Once there, you do not directly pilot your ship – it’s more lunar lander than X-Wing – but can choose either to land on one of dozens of available spots on your home planet, or to step out further to a solar system view and choose a nearby planet to head towards. That’s what I did, swapping the crayon colours of my homeworld for a less attractive tundra planet. Here the caves contained different hostile flora, but otherwise the resources and processes were the same. Soon I had a new base and was on the hunt for more fuel for another planetary hop.

Which leads to my current concern with Astroneer, in that I’m not sure what my motivation to head to a new planet is, if each is fundamentally the same. I suspect there are craftable items I have not yet discovered, and I’d enjoy doing everything I’ve already done again with some friends in the four-player co-op that should be available when the game launches in early access this Friday the 16th, but I need grander designs to construct or a narrative to uncover if I’m to find cause to play much longer. The game’s Steam page suggests an intended year or two of development to come, alongside mention of rare items, medical crises, galactic economies (there is an extremely basic concept of trade at present), so there is time for the motivation I need to be added.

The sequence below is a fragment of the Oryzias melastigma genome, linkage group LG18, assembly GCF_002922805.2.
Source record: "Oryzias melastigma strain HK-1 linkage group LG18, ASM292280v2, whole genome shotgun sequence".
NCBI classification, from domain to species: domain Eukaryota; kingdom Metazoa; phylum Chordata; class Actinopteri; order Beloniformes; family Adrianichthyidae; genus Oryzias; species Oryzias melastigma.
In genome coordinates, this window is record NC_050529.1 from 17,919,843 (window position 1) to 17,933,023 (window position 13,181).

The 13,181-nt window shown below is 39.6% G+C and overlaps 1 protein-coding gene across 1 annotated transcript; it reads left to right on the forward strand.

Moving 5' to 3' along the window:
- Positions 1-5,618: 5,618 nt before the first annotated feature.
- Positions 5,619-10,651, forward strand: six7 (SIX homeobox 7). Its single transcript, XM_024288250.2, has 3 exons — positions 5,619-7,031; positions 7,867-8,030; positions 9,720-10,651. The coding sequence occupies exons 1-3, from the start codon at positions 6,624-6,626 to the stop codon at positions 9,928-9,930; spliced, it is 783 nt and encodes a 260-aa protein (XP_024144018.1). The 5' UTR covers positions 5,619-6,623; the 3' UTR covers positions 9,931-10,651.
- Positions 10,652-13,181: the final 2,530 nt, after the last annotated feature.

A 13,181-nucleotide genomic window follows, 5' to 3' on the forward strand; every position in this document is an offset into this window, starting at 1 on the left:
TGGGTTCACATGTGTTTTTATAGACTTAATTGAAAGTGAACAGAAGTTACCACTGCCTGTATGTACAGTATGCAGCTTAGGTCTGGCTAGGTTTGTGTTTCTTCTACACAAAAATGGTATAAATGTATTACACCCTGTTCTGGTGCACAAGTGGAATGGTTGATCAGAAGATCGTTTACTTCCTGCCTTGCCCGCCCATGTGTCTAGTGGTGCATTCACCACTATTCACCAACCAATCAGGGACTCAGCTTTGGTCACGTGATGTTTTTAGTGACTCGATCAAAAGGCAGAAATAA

For now, Astroneer is the most promising and confident base for a game of this type I’ve seen in a long time. I am tired of punching trees to retrieve wood and of collecting resources in order to craft a better tool for collecting resources. It turns out, however, that I am not tired of using a terrain-moulding vacuum to hoover up precious metals, or of using those metals to craft planetary bases, moon buggies, and spacecraft.


  1. Danarchist says:

    I have been bouncing between Empyrion and Space Engineers lately myself, with a bit of 7days when my zombie loving brother is online. I am finding each one has something I really enjoy that the others don’t (minus zombies, absolutely hate zombies). If I could get a few of the realism peices in SE added to Empyrion, with the increasing level of difficulty 7 days provides, it would be perfect.
    Did you find this a bit too cartoony, or was that part enjoyable? I seem to be obsessed with survival builders this year

    • Premium User Badge

      Graham Smith says:

      I didn’t find it too cartoony, but I’m not necessarily looking for realism. There’s a good balance here I think of complexity, in terms of the need for oxygen and sun or wind power, the various metals and ores, etc. versus the abstraction or futurism of a 3D printer that can make solar panels out of resin or whatever.

    • pinkled5 says: